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Nation and World briefs for October 11

Trump lashes ‘Liddle Bob Corker’ as senators call for calm

WASHINGTON (AP) — President Donald Trump lashed out at Sen. Bob Corker as “Liddle’ Bob Corker” on Tuesday, escalating a feud with the Tennessee Republican who’s dubbed the White House an “adult day care center” and charged that Trump could be setting the nation on the path toward World War III.

Fellow GOP senators, treading carefully, avoided siding with Trump or with Corker. But leading lawmakers called on both men to end a quarrel that could imperil the Republican agenda on Capitol Hill. Trump will need Corker if he is to get big tax changes through the Senate, where the narrow GOP majority was unable to repeal Barack Obama’s Affordable Care Act. And Corker also figures to be a key player if Trump moves as expected to unwind the Iran nuclear deal.

“I have a lot of respect for Sen. Corker and what he brings to the Senate, but I think the president is leading in the right direction and I’m supportive of what he’s doing,” Sen. Roy Blunt of Missouri, a member of the GOP leadership, told reporters Tuesday at the Capitol. “I would encourage them both to stop what they’re doing and get focused on what we need to be doing.”

Sen. Cory Gardner, another high-ranking Republican, issued a similar plea to reporters at home in Colorado.

“I’m not going to get in the middle of this fight, but I don’t think it’s helpful to have finger-pointing and name-calling on either side,” Gardner said. “We need to have people focusing on one thing and one thing only, and that’s what we’re going to do to create more opportunity for the American people.”

Poll: Most don’t want young immigrants deported

WASHINGTON (AP) — Just 1 in 5 Americans want to deport young immigrants brought to the United States as children and now here illegally, the focus of a politically fraught debate between the White House and Congress.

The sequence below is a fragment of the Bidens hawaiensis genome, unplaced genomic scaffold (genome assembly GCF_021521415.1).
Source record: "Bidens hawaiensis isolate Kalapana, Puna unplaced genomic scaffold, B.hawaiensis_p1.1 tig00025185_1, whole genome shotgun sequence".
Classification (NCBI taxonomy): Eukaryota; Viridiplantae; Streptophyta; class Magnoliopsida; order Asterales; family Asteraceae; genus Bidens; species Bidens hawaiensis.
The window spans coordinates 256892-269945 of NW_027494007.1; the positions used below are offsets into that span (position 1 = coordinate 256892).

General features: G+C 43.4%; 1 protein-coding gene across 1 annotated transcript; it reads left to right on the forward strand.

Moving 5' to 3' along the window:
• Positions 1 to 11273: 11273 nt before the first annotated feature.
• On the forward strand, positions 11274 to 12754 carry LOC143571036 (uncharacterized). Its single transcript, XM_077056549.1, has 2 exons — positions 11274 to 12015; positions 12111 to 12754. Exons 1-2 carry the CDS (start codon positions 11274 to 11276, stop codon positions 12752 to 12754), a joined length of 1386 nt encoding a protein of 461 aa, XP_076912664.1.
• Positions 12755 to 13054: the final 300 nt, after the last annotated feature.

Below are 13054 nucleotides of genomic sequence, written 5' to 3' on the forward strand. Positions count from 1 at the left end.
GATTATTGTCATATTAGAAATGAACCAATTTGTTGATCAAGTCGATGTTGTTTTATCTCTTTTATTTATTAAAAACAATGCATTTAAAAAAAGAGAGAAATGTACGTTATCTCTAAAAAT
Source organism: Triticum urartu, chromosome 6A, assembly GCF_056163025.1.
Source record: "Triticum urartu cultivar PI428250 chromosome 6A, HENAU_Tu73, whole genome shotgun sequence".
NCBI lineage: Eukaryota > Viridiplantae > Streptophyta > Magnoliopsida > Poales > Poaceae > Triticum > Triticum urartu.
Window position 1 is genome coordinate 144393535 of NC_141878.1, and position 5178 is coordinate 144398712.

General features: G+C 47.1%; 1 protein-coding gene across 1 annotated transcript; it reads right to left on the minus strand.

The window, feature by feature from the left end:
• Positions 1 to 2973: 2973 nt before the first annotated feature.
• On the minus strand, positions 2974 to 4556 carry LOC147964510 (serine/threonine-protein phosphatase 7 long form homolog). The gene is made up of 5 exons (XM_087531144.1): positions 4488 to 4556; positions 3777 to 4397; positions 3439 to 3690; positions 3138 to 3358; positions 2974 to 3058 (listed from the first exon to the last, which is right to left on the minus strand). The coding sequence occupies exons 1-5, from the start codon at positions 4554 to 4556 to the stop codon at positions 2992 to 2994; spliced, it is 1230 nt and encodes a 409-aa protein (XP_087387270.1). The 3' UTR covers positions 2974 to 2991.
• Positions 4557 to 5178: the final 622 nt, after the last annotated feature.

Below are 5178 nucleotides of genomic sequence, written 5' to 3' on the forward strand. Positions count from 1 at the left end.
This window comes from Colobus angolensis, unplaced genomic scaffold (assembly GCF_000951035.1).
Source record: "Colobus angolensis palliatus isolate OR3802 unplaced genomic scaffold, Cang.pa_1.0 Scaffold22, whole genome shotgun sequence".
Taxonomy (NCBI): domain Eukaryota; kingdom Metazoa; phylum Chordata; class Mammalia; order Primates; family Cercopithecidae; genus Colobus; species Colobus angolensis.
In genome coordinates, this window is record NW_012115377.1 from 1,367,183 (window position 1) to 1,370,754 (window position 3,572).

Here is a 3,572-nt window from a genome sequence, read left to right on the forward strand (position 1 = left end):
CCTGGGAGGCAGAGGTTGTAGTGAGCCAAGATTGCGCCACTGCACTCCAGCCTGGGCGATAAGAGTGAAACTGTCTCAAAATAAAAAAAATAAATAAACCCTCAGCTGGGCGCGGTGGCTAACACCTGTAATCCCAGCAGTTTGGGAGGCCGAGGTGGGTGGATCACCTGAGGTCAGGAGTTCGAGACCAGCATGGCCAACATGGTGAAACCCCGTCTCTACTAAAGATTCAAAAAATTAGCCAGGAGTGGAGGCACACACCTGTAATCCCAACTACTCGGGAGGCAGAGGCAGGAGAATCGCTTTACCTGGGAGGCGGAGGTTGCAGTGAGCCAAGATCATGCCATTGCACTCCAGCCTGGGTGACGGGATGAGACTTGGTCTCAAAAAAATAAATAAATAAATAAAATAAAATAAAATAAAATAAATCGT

Americans also have largely negative opinions about President Donald Trump’s signature immigration pledge to build a wall along the entire U.S.-Mexico border, according to a new poll by The Associated Press-NORC Center for Public Affairs Research. Just under half — 49 percent — oppose construction, while 32 percent support it.

On Sunday, Trump told lawmakers his hardline immigration priorities, including the wall, must be approved if he is to go along with protecting the young immigrants from deportation.

About 800,000 young immigrants had been given a deportation reprieve under President Barack Obama’s Deferred Action for Childhood Arrivals, also known as DACA, until Trump ended the program last month. He’s given Congress six months to act.

About 60 percent of Americans favor allowing those young immigrants, commonly referred as “Dreamers,” to stay in the U.S. legally, compared to 22 percent who are opposed. Just 19 percent of respondents say all these childhood arrivals should be deported.

Catalan leader stakes claim to independence, then delays it

BARCELONA, Spain (AP) — Catalan separatists on Tuesday signed what they called a declaration of independence from Spain to cheers and applause in the regional parliament. The regional leader said he would delay implementing it for several weeks to give dialogue a chance.

Spain, however, called an emergency Cabinet meeting and gave little indication it is willing to talk.

In his highly anticipated speech, regional President Carles Puigdemont said the landslide victory in a Oct. 1 referendum gave his government the grounds to implement its long-held desire to break century-old ties with Spain.